He paused a moment before stabbing the button marked: NO SALE. The one button in faded yellow. The classic “ch-ching” of the drawer was heard, and the register itself came slapping out.
A few Morgan dollars, old currency, and a slip of paper was stuffed under one of the bills. Steven pulled it carefully, revealing a receipt to a second hand store, Ted’s. Dated 10 years earlier. Odd, considering there was nothing in this place less than 50 years old. There was an address on it. Old Orchard it said. He placed it in the front pocket of his dress shirt, took one more look around, and raced for the door —
The door came flying open, as Steven shot out like a bullet. Jumping over both stairs — he sprinted to the the car door, still chiming. Stopped for a moment, dead in his tracks. Spinning back around at the gas pump, getting one more glance at the numbers. “$3.40″ — he was all but sure now. He felt it was a message. A voice calling to him. The phone ringing in his car broke his focus —
While doing 90 mpg back on the one lane road, he was in mid-conversation with his boss. “Yeah…yeah. Just a little car trouble that’s all. Got a flat tire 80 miles from nowhere. Still making good time, though.”
“If you can secure this deal, Steve. Good things are coming your way.” Steven cracked a smile. “But if you can’t, just prepare for the transfer rumors to start. Steve’s heart sunk. But that fear was washed off quickly. There were bigger things at stake.
Out the window, a patinated sign that read: “Old Orchard: 3 Miles.” His eyes followed it until it whizzed past him. He quickly fished the receipt from his shirt pocket. Double checking. Yep, it had been Old Orchard. Dropping the receipt over his planner. “Look, the deal will go through, Gary. I’ll call you when I reach town,” he said before pressing the button on his wheel. Cutting off the call.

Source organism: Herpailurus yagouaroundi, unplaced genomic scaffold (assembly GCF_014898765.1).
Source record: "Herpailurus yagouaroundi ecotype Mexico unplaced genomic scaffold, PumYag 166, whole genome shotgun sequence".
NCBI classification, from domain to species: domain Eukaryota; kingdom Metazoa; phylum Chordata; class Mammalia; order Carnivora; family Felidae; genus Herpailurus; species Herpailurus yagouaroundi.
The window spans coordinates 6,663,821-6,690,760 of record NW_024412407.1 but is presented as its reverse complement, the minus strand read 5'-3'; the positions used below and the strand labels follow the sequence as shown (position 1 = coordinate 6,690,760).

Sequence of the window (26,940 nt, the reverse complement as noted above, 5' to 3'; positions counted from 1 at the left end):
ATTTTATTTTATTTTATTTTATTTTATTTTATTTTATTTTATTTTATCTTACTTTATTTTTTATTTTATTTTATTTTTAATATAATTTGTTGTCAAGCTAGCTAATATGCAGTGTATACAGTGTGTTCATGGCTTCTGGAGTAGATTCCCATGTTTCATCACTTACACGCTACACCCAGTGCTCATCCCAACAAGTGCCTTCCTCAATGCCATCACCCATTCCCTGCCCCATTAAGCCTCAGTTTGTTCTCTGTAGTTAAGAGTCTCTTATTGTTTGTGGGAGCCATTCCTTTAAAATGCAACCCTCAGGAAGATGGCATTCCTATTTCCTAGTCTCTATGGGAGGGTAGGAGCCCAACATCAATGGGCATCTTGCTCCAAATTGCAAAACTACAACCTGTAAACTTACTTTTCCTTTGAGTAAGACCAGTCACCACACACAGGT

A quaint little sign appeared, “WELCOME TO OLD ORCHARD.” Beyond that a small row of headstones, maybe 50 in total, enveloped by a small white fence. There had been a groundskeeper: a pudgy, silver-haired man in his 60’s sitting on a ride-on mower methodically striping the grass. His name was Walter Tandy. He paid no attention to the car zooming past. Steven had given a glance over, trying to get a date or a name on any of the headstones, but his speed made it impossible.
His car drove through the lonely road, snaking through the summer-kissed countryside a few more miles, before his tires rushed over a remote intersection that was unpaved, and unloved. He looked down the desolate, single lane strip as an old wooden sign hung above: “Shoe Factory Road.” His car wavered side to side, before hitting pavement again. Beyond that the smell of pine trees overtook him, as he felt he was being sucked into a gloomy, forest-filled lane; a single sliver of road paved just for him. It was a lonely road. Then again, it had always been for a traveling salesman. He glanced on the GPS which didn’t really help (since he didn’t know where the hell he was), although it told him he’d be approaching a cluster of town less than a mile ahead.
The town came into view almost magically, almost majestically. The main street had small shops and old-fashioned architecture. The kind you’d expect from small-town Americana. A few cars passed on and off of the four or five intersecting streets that made up the downtown. A handful of pedestrians strolled the sidewalks. The parking spots were the slanted type, and Steven quickly cut across the street after seeing Ted’s Thrift Store — We’ll Sell It If We Got It. He jammed the transmission into park. A few onlookers glanced his direction. But he didn’t give a shit. Even if part of him didn’t know the outcome, he was on a mission…